A plethora of pots

After returning from a few years in Australia, the owners reclaimed the house they had rented out and turned it into a work of art.

Living room 370 (photo credit: courtesy)
Living room 370
(photo credit: courtesy)
Contractor Philip Symon subtitles his business “The Perfectionist,” and the same close attention to detail he gives his renovations is evident in the house he shares with his wife and three children in Tzur Yigal, near Kochav Yair.
He arrived in Israel as a teenager from South Africa, did his army service in the paratroopers and studied at the Hebrew University. Soon after graduating, he spotted a niche in the building market and began importing cornices to Israel, putting them in hotels, office blocks and private homes until people got so used to them that a wall never looked finished unless it had a cornice.
“I did that for 15 years,” recounts Symon, known to family and friends as Pip, “and eventually I got into renovations and building.”
In 2000, the family went to spend some time in Australia. He acquired official recognition for his building talents while Down Under, and the family returned to Israel in 2006, reclaiming the house they had rented out while away.
“It was left in the most terrible state,” he recalls, “so basically we gutted it and started from scratch.”
Before going to Australia, they had added a second floor to the small 70-square-meter house, making it a roomy 180 square meters built on about a 10th of an acre of land.
The old floor tiles were ripped up and a new parquet floor put down all over the house.
Symon’s wife has a penchant for pots and has been collecting them and other ethnic artworks for the 25 years the couple has been married.
The super-modern kitchen they installed included specially built niches to display the pots.
“The black-and-white-striped pot is from Australia and is autographed by an Aborigine artist,” he explains. “My wife looked all over Australia for interesting pieces.”
The other specimens are made of Zimbabwe soapstone, and many of them represent faces.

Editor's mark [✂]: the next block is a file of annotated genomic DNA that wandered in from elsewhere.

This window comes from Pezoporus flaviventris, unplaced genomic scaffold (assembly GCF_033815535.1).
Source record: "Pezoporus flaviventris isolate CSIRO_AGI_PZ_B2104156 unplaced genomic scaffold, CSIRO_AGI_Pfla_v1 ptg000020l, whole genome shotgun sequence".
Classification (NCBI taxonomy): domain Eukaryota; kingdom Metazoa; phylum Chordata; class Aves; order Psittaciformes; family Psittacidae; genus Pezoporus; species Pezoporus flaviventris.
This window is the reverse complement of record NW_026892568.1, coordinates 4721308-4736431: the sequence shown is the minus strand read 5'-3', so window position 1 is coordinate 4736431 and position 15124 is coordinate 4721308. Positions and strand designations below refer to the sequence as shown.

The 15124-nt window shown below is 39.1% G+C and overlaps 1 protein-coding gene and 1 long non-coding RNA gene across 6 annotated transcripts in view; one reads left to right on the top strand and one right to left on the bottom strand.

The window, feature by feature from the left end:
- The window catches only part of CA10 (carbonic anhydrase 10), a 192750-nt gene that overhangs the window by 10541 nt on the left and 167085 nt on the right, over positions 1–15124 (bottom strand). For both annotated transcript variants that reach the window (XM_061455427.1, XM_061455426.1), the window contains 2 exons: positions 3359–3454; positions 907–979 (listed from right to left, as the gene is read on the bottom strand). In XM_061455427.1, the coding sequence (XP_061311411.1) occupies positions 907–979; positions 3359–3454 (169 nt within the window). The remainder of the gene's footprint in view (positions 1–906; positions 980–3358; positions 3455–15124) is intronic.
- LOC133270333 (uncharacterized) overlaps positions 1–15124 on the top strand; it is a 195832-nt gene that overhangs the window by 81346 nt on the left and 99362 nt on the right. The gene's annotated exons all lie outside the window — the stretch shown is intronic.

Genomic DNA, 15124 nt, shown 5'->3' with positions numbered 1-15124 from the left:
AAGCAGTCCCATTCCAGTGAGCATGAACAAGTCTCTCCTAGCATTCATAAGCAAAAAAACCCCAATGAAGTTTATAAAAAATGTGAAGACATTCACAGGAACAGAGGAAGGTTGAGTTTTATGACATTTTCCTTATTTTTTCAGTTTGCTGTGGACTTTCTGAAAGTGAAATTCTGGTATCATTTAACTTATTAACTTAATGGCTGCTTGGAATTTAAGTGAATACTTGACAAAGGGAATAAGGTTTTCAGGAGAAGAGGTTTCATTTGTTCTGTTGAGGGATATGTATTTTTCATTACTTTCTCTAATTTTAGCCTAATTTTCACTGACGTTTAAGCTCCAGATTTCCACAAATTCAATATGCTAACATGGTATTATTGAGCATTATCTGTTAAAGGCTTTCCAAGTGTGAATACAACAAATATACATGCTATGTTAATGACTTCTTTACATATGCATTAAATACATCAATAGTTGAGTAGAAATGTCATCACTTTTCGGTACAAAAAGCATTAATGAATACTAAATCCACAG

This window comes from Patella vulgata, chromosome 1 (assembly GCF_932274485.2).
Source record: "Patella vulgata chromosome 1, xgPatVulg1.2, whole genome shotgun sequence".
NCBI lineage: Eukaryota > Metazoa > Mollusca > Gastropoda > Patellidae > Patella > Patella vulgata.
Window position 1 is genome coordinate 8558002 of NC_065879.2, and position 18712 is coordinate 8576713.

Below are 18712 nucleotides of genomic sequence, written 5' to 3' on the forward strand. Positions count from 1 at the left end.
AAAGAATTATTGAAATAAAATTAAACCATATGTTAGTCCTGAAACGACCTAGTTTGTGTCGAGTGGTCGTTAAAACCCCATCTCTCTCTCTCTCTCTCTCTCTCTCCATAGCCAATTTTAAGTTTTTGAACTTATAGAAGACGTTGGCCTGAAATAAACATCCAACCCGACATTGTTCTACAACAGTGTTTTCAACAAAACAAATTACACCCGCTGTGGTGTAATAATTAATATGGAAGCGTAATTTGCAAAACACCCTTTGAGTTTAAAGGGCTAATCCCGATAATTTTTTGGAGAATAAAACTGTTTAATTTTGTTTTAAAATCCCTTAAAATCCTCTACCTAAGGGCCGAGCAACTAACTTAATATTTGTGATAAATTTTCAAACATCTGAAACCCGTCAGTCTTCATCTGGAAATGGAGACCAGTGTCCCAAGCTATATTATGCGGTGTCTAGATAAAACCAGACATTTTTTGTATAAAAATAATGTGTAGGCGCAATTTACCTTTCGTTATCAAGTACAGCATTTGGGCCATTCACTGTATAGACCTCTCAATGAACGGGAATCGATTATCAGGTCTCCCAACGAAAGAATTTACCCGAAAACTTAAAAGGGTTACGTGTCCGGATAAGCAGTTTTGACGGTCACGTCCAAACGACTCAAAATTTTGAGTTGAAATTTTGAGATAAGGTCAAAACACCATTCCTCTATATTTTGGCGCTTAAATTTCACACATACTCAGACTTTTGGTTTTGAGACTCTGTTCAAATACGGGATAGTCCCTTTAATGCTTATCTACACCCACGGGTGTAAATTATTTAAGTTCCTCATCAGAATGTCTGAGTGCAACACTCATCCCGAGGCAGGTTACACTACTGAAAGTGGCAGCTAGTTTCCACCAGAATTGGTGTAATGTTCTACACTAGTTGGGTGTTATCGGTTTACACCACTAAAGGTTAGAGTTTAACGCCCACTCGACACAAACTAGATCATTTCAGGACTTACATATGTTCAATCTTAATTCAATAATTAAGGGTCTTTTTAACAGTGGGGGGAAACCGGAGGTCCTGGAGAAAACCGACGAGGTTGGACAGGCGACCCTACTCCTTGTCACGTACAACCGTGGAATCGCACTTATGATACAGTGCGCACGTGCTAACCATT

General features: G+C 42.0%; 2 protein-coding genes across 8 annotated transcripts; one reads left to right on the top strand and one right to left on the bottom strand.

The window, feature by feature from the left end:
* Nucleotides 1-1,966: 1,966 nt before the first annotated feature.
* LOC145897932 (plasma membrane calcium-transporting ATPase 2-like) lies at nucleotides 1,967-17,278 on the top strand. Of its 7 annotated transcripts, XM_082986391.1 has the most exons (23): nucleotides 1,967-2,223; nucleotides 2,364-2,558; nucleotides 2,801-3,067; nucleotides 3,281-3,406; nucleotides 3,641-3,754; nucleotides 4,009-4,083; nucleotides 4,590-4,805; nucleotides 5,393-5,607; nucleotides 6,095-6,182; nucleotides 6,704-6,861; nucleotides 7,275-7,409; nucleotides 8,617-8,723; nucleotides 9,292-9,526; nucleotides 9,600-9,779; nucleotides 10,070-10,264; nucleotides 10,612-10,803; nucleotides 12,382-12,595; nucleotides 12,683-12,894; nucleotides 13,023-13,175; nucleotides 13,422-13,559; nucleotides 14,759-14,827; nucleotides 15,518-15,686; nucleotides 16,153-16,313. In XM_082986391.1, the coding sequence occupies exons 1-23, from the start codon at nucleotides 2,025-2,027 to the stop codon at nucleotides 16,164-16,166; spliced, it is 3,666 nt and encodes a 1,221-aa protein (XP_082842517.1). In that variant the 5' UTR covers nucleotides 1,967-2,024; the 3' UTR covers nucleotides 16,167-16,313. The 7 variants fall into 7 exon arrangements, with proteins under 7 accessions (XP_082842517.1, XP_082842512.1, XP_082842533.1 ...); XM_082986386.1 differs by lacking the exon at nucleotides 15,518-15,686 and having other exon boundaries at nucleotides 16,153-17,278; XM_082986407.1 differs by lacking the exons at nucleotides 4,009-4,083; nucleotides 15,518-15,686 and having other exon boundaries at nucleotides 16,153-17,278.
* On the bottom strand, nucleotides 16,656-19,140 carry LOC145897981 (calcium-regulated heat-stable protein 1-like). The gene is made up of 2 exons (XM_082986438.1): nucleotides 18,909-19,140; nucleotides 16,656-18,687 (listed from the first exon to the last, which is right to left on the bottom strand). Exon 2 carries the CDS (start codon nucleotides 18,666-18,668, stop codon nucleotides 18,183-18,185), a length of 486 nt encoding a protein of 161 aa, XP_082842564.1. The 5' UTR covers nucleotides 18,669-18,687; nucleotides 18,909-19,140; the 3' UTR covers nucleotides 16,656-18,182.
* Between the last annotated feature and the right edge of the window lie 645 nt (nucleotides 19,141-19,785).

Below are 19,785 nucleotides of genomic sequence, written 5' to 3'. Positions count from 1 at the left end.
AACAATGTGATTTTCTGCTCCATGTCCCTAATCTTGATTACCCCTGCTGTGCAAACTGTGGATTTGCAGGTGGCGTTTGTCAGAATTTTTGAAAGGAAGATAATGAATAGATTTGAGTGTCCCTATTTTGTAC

Other artworks include wooden sculptures made by Symon’s late father, who was an architect. A dividing wall between the kitchen and the hall has been lowered to display one of the pieces.
Just off the kitchen is a recreation room with one wall covered in imported Belgian bricks.
“They take apart these old buildings in Europe and cut the bricks in half, and then they are brought over here to be constructed as artistic walls in Israeli homes,” he says. “We were looking for a unique feature which would blend with wood and be a backdrop for palm plants, and we liked the idea of recycling something from abroad.”
The grouting used for these bricks is the same as mortar mix used for outdoor bricklaying, and the effect is deliberately rough.
They also use the area as a serving space when they entertain large numbers of people.
“She’s very organized,” says Symon of his wife, who has a doctorate and is an English teacher.
From the understated living room, the family can look out at the surrounding beauties of nature and the backdrop of hills to the town, which has no high-rises.
“It’s like the inside and out blend together,” he says.
The coffee table was found in an Australian flea market and was sanded down and returned to the natural wood. An antique Davenport desk stands at the side of the sofa, something he inherited from his mother. All the artwork is Israeli, some original oil paintings and some Yosl Bergner lithographs.
A deck outside the lounge leads down to a natural stone patio with rattan furniture – a great place to chill out with a glass of wine, he assures me. More pots of various sizes and shapes embellish the outside, too.
The approach to the house is also by wooden deck.
“I’m very conscious of how important it is to save water,” he says, “so we have only a very small patch of lawn.”
Upstairs, some of the rooms are built into the roof, which means the tops of the doors have to be angled, as in the master bedroom.
The family retreat for watching television and the computer station are located on a landing leading up to the bedrooms. The wooden staircase matches the parquet floor, and another batch of Belgian bricks covers the half-wall going up the stairs to the second floor. It makes a suitable background for yet another large and impressive pot.